FACS courses offered:

 Chef’s Workshop. “An introduction to nutrition and food preparation.”  Student Gourmet. “More advanced techniques of preparation.”  International Foods. “Learn about different cultures through the study of”  Culinary Nutrition. “Focus of this class is healthy food preparation.”  Fashion Construction I/II. “Fashion, fabrics and sewing.”

Information provided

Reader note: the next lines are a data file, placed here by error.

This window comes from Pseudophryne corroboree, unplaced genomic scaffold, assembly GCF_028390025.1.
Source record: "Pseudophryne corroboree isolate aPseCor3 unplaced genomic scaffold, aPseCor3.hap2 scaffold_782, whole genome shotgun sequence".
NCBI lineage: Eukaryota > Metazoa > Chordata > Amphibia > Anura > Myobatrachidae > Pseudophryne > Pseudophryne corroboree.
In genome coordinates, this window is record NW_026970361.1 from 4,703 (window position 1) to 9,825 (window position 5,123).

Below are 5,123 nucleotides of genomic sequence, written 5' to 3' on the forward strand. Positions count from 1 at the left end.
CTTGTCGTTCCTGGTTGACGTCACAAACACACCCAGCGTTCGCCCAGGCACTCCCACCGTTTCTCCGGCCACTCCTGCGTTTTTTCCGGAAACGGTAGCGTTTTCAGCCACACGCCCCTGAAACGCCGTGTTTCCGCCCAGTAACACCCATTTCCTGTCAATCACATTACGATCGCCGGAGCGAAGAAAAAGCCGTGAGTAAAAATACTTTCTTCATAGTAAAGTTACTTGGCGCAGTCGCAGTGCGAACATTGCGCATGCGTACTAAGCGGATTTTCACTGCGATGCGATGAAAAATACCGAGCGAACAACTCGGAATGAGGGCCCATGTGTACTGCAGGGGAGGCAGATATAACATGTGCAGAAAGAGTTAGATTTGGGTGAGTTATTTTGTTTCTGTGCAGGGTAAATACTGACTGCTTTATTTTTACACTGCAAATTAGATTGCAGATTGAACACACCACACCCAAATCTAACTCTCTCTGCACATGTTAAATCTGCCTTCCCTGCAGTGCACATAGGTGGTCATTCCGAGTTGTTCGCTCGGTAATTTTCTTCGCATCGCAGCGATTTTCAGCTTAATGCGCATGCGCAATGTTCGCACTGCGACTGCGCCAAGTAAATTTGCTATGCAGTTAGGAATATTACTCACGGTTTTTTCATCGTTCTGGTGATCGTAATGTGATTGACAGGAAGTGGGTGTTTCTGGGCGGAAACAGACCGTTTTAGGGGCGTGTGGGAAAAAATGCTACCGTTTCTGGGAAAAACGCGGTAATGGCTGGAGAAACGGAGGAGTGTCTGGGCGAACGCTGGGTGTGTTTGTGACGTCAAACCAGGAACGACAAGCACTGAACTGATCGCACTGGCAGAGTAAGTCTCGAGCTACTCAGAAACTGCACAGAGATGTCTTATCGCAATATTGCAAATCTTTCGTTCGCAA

Net neutrality: Much needed change By Cody Naccarato Highlights When you go to a neighbor’s house to watch the big game, he doesn’t have clearer reception because he pays more. His channel might be in HD, or his television might output in higher resolution but at least you see what you need to see. When you make a phone call to somebody who uses a different phone service provider, your call quality isn’t any worse off because of the company you’re subscribed to. You can get fuzzy, but at least you hear what you need to hear. The Internet, being the final frontier of course is going to cause controversy. The thing about it is, you can do almost anything you want on the Internet. Can you imagine if you couldn’t? That’s what net neutrality is in place to protect. Net Neutrality, as defined by the FCC, is “acting to preserve the Free Internet and its Openness.” In its most prominent form, it means that Internet Service Providers, also known as ISP’s, such as Comcast, Time Warner, and Verizon can’t mess with us. According to the New York Times, they must “provide equal access to all data sources on the Internet” What does it mean? Companies would like to offer exclusively higher refresh rates,